This oxidative damage is thought to be involved with human aging and some disease processes. It’s hoped that antioxidants can protect our bodies from the effects of free radicals.
This is where turmeric curcumin comes in. Turmeric curcumin is not only a powerful antioxidant in its own right, but it also enhances the body’s own abilities by stimulating its antioxidant enzymes.
Anti-inflammatory Power and Protection From Joint Pain
Turmeric curcumin has been found to ease a number of inflammation-related conditions. In some tests, it’s even been show to outperform conventional anti-inflammatories such as ibuprofen.
Turmeric curcumin works on multiple stages of the inflammatory response, acting at a molecular level. One of the modes of action that’s of most interest to researchers is curcumin’s ability to block a molecule called NF-kB.
This molecule triggers inflammation by traveling to cell nuclei, and turning on genes in the cells that are connected with inflammation. It’s now believed that NF-kB may be crucial in the process of a number of chronic diseases. Do to this blocking action, turmeric curcumin may be able to mitigate or even prevent many of these diseases.
Pathological inflammation is a complex problem. Scientists are coming to the conclusion that chronic inflammation is responsible for a great many conditions.
Long-term, chronic inflammation has been implicated in a vast range of disorders; almost every major chronic disorder affecting prople in the West has now been shown to be connected to chronic pathological inflammation.
Disorders affecting the brain – even apparently unrelated disorders such as depression and Alxheimer’s – have also been tied to chronic inflammation. It’s believed that curcumin could help to address these conditions.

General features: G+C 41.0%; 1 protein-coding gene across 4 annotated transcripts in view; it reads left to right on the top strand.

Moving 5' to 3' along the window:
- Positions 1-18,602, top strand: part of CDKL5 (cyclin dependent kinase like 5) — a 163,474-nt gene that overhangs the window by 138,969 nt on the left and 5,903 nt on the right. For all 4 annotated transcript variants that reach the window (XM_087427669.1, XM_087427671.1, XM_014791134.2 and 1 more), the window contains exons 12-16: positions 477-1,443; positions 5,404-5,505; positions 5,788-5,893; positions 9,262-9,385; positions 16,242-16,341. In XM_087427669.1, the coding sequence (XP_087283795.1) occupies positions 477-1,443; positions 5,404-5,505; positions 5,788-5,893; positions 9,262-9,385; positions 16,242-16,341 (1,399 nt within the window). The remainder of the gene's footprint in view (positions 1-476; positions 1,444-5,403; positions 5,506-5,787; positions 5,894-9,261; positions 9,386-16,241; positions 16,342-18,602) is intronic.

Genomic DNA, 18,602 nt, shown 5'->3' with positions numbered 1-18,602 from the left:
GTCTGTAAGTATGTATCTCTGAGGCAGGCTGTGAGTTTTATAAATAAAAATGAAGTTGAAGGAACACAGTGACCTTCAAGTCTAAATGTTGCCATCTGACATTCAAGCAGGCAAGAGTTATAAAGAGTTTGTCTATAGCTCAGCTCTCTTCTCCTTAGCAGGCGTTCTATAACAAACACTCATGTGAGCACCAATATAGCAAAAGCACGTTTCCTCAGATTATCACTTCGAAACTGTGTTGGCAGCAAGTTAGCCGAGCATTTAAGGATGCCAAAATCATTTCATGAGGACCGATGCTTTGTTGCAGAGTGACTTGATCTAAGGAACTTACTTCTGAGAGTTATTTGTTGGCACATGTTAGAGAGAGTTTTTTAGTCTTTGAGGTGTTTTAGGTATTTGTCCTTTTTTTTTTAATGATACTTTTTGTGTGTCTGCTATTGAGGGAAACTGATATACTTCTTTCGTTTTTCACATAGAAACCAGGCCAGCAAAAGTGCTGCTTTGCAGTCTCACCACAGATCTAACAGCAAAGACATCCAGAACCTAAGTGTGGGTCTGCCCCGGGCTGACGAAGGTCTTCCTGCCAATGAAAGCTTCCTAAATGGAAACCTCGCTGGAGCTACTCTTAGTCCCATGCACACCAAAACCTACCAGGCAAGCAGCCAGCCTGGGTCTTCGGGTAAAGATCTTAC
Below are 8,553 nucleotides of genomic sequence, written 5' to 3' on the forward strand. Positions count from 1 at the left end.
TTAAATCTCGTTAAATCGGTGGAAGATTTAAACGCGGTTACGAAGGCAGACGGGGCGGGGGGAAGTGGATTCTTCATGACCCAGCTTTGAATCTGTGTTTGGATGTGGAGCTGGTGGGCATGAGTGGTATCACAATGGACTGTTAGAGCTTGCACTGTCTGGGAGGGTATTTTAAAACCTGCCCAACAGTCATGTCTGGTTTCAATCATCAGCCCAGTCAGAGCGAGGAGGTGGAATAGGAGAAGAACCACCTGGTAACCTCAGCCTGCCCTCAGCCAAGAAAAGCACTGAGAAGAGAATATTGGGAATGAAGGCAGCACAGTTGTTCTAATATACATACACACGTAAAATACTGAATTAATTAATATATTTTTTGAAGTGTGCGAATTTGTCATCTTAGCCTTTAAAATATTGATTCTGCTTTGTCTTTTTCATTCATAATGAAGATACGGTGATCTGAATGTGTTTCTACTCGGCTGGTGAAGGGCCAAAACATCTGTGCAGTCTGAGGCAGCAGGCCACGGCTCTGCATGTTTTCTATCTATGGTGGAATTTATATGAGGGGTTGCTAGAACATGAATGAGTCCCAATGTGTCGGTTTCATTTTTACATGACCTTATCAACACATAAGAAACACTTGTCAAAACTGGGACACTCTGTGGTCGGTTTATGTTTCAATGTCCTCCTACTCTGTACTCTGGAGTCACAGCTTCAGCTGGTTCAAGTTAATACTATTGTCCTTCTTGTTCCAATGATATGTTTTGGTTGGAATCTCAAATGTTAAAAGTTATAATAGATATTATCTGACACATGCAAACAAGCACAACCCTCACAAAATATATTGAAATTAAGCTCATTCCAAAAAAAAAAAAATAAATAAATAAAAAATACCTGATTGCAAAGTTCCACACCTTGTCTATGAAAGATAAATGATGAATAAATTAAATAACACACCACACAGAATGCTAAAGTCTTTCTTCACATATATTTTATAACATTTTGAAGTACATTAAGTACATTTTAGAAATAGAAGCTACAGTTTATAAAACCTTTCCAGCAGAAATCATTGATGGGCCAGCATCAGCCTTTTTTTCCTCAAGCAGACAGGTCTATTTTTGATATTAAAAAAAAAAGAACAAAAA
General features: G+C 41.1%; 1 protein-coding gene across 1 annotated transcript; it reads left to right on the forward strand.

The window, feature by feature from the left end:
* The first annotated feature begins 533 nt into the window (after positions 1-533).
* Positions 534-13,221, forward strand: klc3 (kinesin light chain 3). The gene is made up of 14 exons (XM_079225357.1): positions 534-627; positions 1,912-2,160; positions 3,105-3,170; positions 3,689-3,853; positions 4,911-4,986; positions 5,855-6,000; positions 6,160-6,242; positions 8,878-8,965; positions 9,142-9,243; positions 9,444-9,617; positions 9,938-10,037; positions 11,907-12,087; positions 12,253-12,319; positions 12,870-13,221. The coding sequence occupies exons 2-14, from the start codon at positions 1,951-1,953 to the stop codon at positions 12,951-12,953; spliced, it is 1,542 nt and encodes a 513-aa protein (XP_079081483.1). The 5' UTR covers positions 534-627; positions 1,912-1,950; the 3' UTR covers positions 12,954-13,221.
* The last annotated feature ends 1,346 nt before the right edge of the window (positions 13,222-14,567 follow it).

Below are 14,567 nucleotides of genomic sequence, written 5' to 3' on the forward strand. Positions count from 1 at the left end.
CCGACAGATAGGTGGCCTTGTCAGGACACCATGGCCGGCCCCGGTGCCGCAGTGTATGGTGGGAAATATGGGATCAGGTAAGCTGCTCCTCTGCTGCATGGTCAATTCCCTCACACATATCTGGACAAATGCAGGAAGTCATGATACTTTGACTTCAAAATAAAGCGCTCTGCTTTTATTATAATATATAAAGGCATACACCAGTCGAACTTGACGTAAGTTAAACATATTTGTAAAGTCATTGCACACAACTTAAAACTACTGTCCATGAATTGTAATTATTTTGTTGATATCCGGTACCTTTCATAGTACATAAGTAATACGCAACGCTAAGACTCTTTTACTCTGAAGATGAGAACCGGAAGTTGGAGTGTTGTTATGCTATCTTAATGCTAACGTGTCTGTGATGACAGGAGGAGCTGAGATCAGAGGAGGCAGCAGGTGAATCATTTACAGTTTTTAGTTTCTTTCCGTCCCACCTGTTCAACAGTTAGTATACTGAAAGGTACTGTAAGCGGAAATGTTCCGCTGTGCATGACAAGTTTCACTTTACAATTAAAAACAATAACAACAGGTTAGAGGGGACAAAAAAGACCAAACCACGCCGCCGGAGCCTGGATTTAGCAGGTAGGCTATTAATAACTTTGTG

It’s well known that inflammation is responsible for conditions such as arthritis, and turmeric curcumin has performed very well in trials as a treatment for this kind of problem. Turmeric curcumin reduces pain, stiffness and swelling in cases of rheumatoid arthritis.
It was also shown to be effective against osteoarthritis of the knee.
Because inflammation is also involved in respiratory problems such as asthma, curcumin can be beneficial in these cases. Current research shows that curcumin can play a valuable role in supporting asthma treatment.
It can also be beneficial in cases where the respiratory problem is the result of an infection, such as bronchitis. Even in COPD (chronic pulmonary obstructive disorder, a life-limiting lung condition), one of the most intractable lung conditions to manage, curcumin has shown significant promise.
One of the chief advantages of curcumin over conventional anti-inflammatory medications is its apparent lack of side-effects. Although it’s possible that undesirable additional effects may emerge as research progresses, it’s probable that curcumin may be much better tolerated by some patients than medicines such as ibuprofen, which can cause numerous problems for long-term users.
Another area of major interest to researchers is its potential to ameliorate heart disease. Despite decades of intensive research, heart disease remains a major killer worldwide. It has an even bigger body-count than cancer.
As well as increasing mortality rates, heart disease can also make life a misery for survivors, causing exhaustion, pain and other life-limiting problems.
Turmeric may lower your risk of heart disease by reducing arterial cholesterol and plaque. french medical researchers recently conducted a study involving mice and curcumin, the primary polyphenol compound in turmeric.
After feeding 20 mice curcumin and 20 mice a traditional non-curcumin diet over a three-month period, researchers analyzed their cholesterol levels. They found that mice in the curcumin group had 26 percent less cholesterol in their arteries than mice in the non-curcumin group, suggesting turmeric’s main antioxidant could lower risk of heart disease.